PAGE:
Death is a reality and it is sad to have to write words of condolences, especially for someone I have known throughout the different stages of life. However; throughout all these stories and events, the worst, without doubt, has been the illness of Ahmed al Rabey over the past year, may God rest his soul.
I have known Ahmed al Rabey, otherwise known as Abu Qataiba, personally, since I was a student in the United States of America through my good friend and fellow colleague Mohammed al Naghaymish, Ahmed al Rabey’s nephew. Dr Ahmed al Rabey honored me with a visit to my home and ever since that developed to become a family relationship.
Time passed and I eventually assumed the post of Editor-in-Chief of Asharq Al-Awsat newspaper in which Ahmed al Rabey was one of the most prominent writers whose articles did not exceed 300 words – yet every word was straight to the point.
Ahmed al Rabey was always restless, he could never sit in one place for long but he was calm, very intelligent, and fought for his ideas. He was intuitive in the face of ambiguity and when the atmosphere was tense his rationality was astounding. He always used to say, “Don’t worry.”
He was a man in whom you would see the impact of history in terms of thoughts and stages. Parliamentary work was in his blood and was part of his character and he was constantly on the move between cities, gatherings and people, phoning this person or meeting that person. No meeting would pass without someone saying, “Dr Ahmed was here.”
He contributed to journalism and knew it well. We agreed and disagreed on different points. However when I invited him to contribute to the Weekly Review Supplement [Hasad al Osboo’], he asked me “What is the word count?” Then he called me afterwards to say “Check your inbox.” He also contributed to the Journal Ombudsman [Muraqib al Sahafi] column.
He used to fight for his ideas with ideas and responded to violence with words. In his popular daily opinion column in Asharq Al-Awsat he won over friends who loved him dearly as well as his enemies who were aggravated by his sharp criticism. Rabey, may God rest his soul, believed that what he wrote reached the people and had an impact on them.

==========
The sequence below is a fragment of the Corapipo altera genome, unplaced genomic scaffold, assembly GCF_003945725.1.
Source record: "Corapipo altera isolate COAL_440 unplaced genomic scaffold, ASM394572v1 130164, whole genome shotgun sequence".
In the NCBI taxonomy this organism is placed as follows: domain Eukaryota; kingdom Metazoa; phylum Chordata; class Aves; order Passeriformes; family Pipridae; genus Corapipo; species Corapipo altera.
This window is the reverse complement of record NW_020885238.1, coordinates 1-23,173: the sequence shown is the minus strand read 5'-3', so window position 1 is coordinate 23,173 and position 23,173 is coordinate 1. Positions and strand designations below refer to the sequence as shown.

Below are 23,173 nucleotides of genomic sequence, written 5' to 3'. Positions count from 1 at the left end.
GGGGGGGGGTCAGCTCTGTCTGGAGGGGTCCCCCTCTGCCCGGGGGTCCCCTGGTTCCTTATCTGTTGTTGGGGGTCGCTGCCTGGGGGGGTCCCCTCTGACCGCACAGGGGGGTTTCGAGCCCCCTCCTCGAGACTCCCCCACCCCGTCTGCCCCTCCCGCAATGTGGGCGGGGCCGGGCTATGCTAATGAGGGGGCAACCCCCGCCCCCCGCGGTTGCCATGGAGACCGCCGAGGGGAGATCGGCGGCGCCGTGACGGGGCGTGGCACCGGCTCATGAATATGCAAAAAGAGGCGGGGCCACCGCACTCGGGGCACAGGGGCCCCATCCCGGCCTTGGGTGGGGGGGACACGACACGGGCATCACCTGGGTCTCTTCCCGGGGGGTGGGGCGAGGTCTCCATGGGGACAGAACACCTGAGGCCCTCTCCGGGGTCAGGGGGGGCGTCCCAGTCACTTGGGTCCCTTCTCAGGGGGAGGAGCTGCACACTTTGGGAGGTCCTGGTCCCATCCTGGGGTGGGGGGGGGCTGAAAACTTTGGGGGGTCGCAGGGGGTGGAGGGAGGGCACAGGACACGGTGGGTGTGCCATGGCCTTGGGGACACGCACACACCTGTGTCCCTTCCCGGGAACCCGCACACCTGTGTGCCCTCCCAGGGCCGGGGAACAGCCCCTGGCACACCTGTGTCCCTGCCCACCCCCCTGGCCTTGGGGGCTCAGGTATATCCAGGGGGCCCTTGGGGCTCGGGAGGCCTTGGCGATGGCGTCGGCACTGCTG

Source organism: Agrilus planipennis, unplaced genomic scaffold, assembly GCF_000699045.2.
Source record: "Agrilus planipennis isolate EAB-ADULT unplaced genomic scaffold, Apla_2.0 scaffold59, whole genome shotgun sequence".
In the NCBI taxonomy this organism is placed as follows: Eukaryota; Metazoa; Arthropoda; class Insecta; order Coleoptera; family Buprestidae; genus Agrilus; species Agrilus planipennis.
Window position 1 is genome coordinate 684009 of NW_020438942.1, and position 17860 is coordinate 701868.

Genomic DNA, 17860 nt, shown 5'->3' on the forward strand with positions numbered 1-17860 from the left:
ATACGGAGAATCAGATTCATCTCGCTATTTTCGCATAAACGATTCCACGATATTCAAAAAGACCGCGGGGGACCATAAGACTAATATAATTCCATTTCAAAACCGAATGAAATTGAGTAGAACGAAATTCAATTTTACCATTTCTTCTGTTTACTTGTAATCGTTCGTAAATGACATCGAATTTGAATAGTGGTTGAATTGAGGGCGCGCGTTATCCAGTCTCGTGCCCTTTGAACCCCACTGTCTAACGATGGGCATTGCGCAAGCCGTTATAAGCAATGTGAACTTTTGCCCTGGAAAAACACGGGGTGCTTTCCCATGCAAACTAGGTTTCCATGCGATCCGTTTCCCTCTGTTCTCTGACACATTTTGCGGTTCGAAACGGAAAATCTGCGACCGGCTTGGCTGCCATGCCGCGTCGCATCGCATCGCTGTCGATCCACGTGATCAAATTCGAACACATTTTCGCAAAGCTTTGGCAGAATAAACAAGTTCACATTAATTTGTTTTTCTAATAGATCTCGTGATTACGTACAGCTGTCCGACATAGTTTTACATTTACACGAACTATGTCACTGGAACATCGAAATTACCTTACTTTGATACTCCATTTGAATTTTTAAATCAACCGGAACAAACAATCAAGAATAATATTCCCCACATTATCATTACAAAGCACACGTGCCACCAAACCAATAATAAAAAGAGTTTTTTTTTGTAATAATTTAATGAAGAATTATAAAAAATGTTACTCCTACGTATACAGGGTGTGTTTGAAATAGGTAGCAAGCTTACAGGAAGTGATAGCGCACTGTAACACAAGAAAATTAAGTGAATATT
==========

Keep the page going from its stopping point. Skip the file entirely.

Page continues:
Throughout his treatment in 2006 in the United States, I used to call him almost every Friday via his son Tariq. However, when the war broke out that summer in Lebanon I became preoccupied for a while. His son Tariq called me and said, “Father wants to speak to you.” He greeted me with the friendly voice and the kind words that he always greeted me with under any circumstance.
I laughed and took the initiative, “Are you coming back to write for us? The current events need Ahmed al Rabey.” He said, “I called you to ask why you have not written for two days. Write and you will find that words will be communicated and will have an impact… Do not stop,” and he said goodbye.
Ahmed al Rabey, journalist, parliamentarian, and minister, was a poet and a literature aficionado who appreciated it in all its forms. I will never forget one evening when we gathered, perhaps about five years ago, on the coast of the Arabian Gulf, and Abu Qataiba recited the words of the famous poet Mohsin al Hazani who said, “Lightning struck and I praised God.”
I laughed and I asked him, “Abu Qataida, are you a poetry lover?” He answered, “I love everything that celebrates life, happiness and optimism.”
A short while before his death, I called Ahmed to check on his health. His voice proved that he was no longer the man I once knew. “This is it, this is my fate. Allah is most compassionate, most merciful.”
Ahmed al Rabey and I shared many experiences, some of which deserve to be recounted one day and others that have passed with time.
I ask the Almighty God for mercy and forgiveness for the late Ahmed al Rabey.